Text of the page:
Blog Review: Nov. 1

DDR timing; MIPI CSI-2 v2.0; modeling serial link interfaces; security responsibilities; counterfeit auto ICs.

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Mentor’s Nitin Bhagwath continues digging into DDR timing with a look at the clock-to-DQS requirement at the DRAM and how “write-leveling” is used to solve layout issues caused by the requirement.

Synopsys’ Dipesh Handa checks out what’s new in the MIPI CSI-2 v2.0 specification that opens it up to new imaging and vision applications, including IoT and automotive.

Cadence’s Ken Willis delves into designing multi-gigabit serial link interfaces and why it’s becoming more important to move the signal integrity analysis process further upstream.

Arm’s Simon Segars argues that for a fully connected world to thrive, companies need to accept a share of the responsibility for protecting users and consider security a prerequisite to any design decision.

Rambus’ Aharon Etengoff warns that the use of stolen and counterfeit automotive ICs has increased significantly in recent years, and they’re not always easy to spot.

Marvell’s Tim Lau examines the rise of Ethernet networks in vehicles and the challenges as cars require an increasing amount of data transfer to keep up with more and more sensors.

Ansys’ Annapoorna Krishnaswamy argues that power grid design has become a limiting factor for achieving the desired performance and area targets in next generation SoCs.

GlobalFoundries’ Wallace Pai explains the company’s reasons for choosing Chengdu, China as the location for its next 300mm fab.

Nvidia’s Noah Kravitz chats with Matt Scott of Malong Technologies on why AI classification of unlabeled images is the next step for deep learning.

Cadence’s Paul McLellan highlights two presentations discussing deployment of formal technologies to verify cache-coherent protocols and a Cortex-A CPU.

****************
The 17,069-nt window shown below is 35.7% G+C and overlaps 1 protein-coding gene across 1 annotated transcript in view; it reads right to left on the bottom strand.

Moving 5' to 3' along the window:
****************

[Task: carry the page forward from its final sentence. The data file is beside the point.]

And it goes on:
Mentor’s Tom Fitzpatrick notes that only 28% of safety-critical ASIC designs achieve first-pass silicon success, and checks out how DO-254 guidelines improve the safety-critical verification process.

Plus, check out the blogs featured in last week’s System-Level Design newsletter:

Editor In Chief Ed Sperling predicts the semiconductor world is headed for some major and rapid changes.

Synopsys’ Malte Doerper zeroes in on key factors to understanding speedy virtual prototypes.

Aldec’s Vatal Choksi digs into the Universal Verification Language and how to use it effectively.

OneSpin’s McKenzie Ross shares a first-hand experience with autonomous driving, and where it falls short.

Mentor’s Ben Whitehead and Paul Morrison explain why emulation is well suited to address the complex challenges of new storage technologies.

ARM’s Zach Lasiuk shows how to streamline a software development workflow by implementing virtual platforms with regression scripting.

NetSpeed’s Rajesh Ramanujam focuses on deadlocks, which are more prevalent than anyone wants to admit, and how to deal with them.

Cadence’s Frank Schirrmeister looks back on a year of user experiences in emulation.

Technology Editor Brian Bailey asks whether technology will improve life for everyone or just a privileged few.

ArterisIP’s Kurt Shuler argues that a shift towards hardware for ADAS design could guide autonomous driving’s future.



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